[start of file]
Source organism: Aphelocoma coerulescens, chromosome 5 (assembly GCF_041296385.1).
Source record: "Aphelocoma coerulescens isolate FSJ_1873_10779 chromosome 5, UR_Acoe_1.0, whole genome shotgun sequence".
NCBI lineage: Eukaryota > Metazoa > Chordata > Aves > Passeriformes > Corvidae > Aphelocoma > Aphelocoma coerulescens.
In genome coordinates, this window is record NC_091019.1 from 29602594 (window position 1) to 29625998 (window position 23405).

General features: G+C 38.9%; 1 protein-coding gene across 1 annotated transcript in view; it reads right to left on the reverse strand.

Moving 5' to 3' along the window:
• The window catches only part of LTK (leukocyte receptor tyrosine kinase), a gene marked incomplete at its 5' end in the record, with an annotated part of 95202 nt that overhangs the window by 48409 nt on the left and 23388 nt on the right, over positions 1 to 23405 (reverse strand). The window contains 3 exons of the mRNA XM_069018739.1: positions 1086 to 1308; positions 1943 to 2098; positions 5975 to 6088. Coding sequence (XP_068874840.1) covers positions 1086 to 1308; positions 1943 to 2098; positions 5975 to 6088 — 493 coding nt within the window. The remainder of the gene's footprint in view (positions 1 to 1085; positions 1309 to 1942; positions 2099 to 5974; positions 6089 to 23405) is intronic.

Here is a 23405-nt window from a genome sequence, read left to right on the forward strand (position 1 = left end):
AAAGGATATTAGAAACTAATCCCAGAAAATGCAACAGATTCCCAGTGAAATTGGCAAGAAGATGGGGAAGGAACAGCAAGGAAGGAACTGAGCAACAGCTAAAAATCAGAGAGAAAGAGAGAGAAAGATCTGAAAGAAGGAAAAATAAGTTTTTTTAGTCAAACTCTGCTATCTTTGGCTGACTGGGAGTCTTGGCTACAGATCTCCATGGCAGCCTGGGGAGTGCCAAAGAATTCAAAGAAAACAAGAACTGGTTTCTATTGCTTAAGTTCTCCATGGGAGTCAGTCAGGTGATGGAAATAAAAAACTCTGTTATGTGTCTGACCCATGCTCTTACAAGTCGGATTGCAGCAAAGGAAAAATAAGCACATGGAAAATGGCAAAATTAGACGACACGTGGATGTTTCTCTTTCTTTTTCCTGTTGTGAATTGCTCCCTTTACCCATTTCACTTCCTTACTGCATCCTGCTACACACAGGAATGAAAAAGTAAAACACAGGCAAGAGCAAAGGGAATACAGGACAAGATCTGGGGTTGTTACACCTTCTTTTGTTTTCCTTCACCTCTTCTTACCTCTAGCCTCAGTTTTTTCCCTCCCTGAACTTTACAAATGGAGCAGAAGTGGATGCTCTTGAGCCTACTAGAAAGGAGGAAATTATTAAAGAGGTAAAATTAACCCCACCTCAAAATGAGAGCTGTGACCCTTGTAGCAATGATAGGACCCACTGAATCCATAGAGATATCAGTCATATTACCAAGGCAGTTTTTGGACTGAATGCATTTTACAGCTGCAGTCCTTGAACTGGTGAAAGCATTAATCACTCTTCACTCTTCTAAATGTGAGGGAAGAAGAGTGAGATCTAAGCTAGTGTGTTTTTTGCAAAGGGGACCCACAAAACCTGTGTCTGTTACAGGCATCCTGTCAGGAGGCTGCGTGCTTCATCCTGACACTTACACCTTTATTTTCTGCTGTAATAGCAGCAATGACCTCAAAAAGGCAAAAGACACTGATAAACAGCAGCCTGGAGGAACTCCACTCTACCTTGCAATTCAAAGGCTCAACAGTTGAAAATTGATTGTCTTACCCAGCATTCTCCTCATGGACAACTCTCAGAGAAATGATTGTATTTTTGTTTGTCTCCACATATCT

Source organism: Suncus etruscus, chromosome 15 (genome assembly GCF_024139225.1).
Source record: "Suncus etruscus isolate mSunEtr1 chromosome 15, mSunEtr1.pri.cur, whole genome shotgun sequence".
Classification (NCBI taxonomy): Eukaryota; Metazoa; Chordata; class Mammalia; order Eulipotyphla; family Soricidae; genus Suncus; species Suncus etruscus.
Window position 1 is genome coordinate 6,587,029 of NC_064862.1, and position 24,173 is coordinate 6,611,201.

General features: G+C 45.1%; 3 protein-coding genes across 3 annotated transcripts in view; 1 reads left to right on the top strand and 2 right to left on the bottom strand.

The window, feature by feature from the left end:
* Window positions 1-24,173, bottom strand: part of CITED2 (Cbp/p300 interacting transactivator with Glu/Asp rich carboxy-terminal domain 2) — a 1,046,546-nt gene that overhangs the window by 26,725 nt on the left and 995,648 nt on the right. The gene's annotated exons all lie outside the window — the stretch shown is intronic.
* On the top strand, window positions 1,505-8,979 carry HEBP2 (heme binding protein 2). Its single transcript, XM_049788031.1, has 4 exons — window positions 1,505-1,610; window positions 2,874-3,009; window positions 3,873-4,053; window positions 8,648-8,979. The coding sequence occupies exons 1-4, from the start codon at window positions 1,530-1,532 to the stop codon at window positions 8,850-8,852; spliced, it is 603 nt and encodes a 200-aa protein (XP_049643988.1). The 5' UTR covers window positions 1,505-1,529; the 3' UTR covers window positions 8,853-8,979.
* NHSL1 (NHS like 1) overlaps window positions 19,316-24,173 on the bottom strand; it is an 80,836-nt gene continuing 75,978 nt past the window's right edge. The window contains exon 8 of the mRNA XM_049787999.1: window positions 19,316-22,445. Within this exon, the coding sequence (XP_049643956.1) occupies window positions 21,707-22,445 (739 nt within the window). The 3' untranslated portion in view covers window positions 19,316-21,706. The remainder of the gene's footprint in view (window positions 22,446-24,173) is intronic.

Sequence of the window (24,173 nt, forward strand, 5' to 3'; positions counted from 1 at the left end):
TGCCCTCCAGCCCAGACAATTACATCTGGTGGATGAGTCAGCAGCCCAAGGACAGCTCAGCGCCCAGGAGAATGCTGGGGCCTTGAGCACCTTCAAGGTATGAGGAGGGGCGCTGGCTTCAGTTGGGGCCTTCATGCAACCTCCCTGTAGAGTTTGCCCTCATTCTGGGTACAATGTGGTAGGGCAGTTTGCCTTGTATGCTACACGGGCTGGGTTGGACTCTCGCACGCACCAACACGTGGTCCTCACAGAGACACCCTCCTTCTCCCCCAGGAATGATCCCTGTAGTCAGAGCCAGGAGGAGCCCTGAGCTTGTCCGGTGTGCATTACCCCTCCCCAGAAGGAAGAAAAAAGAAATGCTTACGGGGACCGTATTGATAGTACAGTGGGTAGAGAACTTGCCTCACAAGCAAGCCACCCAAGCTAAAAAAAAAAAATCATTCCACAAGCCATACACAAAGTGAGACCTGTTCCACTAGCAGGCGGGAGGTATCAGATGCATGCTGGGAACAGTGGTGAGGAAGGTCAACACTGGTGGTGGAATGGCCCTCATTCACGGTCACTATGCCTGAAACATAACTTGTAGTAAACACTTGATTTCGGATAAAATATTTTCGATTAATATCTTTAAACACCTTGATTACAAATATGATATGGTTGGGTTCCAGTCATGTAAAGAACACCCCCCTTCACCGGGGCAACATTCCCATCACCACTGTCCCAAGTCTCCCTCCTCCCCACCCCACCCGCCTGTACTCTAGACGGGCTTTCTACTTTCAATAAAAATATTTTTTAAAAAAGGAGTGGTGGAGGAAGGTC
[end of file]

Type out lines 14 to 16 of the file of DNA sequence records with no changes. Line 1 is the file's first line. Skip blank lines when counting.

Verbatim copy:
General features: G+C 45.1%; 3 protein-coding genes across 3 annotated transcripts in view; 1 reads left to right on the top strand and 2 right to left on the bottom strand.

The window, feature by feature from the left end:
* Window positions 1-24,173, bottom strand: part of CITED2 (Cbp/p300 interacting transactivator with Glu/Asp rich carboxy-terminal domain 2) — a 1,046,546-nt gene that overhangs the window by 26,725 nt on the left and 995,648 nt on the right. The gene's annotated exons all lie outside the window — the stretch shown is intronic.